China's domestic brands are growing rapidly and coming to dominate much of the country's consumer sector. Sixty percent of the brands earning over 100 million yuan (nearly 14.5 million US dollars) in sales during the just-ended "618" shopping spree have a "Made-in-China" label. People's increasing preferences for Chinese products are even pushing some foreign players out of the market.
The 61-year-old shoe brand Feiyue is one of top players in China's new tide of homegrown chic, with sales more than doubling last year. The company is attracting attention by beginning to work with international copyright holders like Marvel and Disney. Liu Wangsheng, general manager of Shanghai Dafu Feiyue, said the renovated designs attract young people, who are also drawn because of the history behind the brand.
Of course, Feiyue is far from being the only Chinese brand moving into the market. Shoe brand Huili and sports brand Li-Ning are also seeing rising sales among young Chinese, who have come up with a new name for them – China Chic.
Data from retailer Suning shows that over 35 percent of consumers who purchased domestic products last year are post-90s. New designs might be an attraction, but marketing experts believe another reason for the enthusiasm is a sense of national pride.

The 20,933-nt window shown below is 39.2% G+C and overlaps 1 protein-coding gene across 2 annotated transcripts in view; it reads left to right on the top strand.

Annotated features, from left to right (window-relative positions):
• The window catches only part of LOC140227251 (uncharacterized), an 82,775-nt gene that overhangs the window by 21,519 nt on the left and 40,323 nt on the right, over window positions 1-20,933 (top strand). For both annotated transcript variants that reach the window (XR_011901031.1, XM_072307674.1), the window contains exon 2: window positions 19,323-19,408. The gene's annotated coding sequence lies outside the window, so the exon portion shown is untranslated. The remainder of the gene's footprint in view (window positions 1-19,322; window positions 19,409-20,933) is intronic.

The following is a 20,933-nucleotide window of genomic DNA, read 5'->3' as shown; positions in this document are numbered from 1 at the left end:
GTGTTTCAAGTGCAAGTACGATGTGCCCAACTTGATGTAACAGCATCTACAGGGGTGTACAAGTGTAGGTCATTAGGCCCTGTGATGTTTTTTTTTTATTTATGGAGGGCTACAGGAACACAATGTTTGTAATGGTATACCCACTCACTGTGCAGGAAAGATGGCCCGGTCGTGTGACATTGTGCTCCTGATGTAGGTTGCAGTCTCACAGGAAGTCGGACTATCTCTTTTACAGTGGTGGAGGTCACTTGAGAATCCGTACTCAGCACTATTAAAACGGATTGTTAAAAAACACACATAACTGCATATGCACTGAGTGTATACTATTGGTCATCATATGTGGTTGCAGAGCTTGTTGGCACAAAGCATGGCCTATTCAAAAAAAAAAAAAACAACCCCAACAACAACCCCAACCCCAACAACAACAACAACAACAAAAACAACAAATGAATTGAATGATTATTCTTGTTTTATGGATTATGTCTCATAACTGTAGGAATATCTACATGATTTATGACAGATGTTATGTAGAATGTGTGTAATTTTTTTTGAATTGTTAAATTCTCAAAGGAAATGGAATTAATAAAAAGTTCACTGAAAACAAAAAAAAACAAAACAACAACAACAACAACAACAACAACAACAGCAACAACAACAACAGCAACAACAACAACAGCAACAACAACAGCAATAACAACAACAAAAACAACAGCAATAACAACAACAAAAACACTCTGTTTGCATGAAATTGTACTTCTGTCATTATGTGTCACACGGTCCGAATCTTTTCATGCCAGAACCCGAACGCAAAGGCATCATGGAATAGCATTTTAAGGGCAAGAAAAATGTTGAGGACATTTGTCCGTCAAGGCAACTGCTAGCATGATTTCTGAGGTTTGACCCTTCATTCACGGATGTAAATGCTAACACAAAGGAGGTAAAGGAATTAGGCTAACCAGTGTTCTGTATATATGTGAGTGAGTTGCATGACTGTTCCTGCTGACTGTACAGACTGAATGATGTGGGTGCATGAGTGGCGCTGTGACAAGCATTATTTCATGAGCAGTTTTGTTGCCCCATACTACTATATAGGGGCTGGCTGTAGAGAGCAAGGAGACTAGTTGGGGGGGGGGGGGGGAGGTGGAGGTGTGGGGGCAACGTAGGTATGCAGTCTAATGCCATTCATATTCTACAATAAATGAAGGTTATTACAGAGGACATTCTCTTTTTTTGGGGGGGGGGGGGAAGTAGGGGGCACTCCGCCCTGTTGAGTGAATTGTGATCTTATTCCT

"Young consumers actually have a high-level of pride towards the country. I think Chinese brands' resurgence actually suits that mentality," said Jason Yu, managing director of Kantar Worldpanel.
The rising power of "Made-in-China" products is also making competition in the market increasingly fierce. A number of well-known foreign retailers including Topshop, ASOS, and Forever 21, have quit the Chinese market, creating opportunities for "China Chic" – but only if the local brands are ready for it.
Yu also said foreign brands are not adapting to the Chinese market since they adopt the same strategy they apply in other countries.
While big names are leading the growth in Chinese product sales, smaller brands are catching up. At the Shanghai Fashion Week, over half of the shows every season are now staged by domestic designers – more than 50 at each show and around 300 local fashion houses are now showing internationally.